The average number of BCTs was 7 (range 2-18). Most BCTs were used in iChange2 (18) and Wellmo (16). Table 1 shows that the least BCTs were identified in Positive Me (2), Ergometer (3), Office health alarm clock (3), and Stress Check by AIIR consulting LLC (3).

    Figure 2 shows the BCTs identified most frequently and which BCTs were not. All 45 apps “provided feedback on performance”. This was no surprise since it was one of the inclusion criteria. Other techniques that were used more often were “provide information about behavior-health link” in 37 (82%) apps and “provide instruction” in 32 (71%) apps. Techniques that were used least were “relapse prevention” found in 3 (7%) of the apps, “prompt self-talk” in 2 (4%) apps, “use follow-up prompts” in 2 apps, and “provide information about others approval” in 1 app. “Stress management,” “prompt identification as a role model,” and “agree on behavioral contract” were not used by any of the apps (Figure 3).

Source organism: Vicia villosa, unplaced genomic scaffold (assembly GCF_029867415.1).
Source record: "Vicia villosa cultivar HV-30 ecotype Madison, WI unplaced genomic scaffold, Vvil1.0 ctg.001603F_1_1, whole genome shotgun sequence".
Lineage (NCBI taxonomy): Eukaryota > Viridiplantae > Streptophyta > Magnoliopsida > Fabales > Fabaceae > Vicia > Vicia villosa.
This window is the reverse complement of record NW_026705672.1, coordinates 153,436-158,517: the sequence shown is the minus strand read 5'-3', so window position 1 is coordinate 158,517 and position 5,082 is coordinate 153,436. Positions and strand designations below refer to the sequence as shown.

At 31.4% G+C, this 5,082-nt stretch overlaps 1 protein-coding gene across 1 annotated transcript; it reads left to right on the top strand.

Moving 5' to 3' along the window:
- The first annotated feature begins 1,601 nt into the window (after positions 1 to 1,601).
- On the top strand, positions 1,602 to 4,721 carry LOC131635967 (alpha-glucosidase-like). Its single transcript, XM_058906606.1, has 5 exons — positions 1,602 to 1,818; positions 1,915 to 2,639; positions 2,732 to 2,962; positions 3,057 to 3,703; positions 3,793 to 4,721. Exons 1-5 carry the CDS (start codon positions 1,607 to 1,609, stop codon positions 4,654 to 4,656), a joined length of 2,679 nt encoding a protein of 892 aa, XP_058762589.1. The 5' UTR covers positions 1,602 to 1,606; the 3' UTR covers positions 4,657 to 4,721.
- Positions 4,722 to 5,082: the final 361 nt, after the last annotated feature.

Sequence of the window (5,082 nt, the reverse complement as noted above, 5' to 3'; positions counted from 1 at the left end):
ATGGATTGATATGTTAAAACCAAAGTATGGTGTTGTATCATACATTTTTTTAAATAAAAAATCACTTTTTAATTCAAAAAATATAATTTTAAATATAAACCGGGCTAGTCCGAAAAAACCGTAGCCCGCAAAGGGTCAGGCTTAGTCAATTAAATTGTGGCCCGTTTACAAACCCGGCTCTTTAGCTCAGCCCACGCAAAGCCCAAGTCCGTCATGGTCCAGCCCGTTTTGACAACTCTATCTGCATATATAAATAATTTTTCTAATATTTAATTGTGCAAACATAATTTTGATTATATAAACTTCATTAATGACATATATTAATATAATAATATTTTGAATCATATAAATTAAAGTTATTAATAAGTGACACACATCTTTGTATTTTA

Finally, combinations of techniques were analyzed. The combination “provide information about behavior-health link” with “prompt intention formation” was found in 7 (16%) apps (Brightr, iChange2, Move More, Office Buzz, Wellmo, 48-hour stress relief and Office exercise & stretch). The combination “provide information about behavior-health link” with “provide information on consequences” and “use follow-up prompts” was found in 2 (4%) apps (iChange2 and Wellmo). These combinations were found to be the most effective in health behavior change in the meta-analysis by Dusseldorp et al [66] indicating potential effectiveness in mHealth apps. The least effective combination “provide feedback on performance” without “provide instruction,” according to the meta-analysis of Dusseldorp et al [66], was found in 13 (29%) apps (Break Reminder, Darma, Fitlab, iSteplog, My Wellbeing App: Psycare Assist, Office Buzz, Office health alarm clock, Positive Me, Stand-up!, Standing desk companion [Varidesk], Stress Check [AIIR consulting LLC], Walk to Work and Workonit).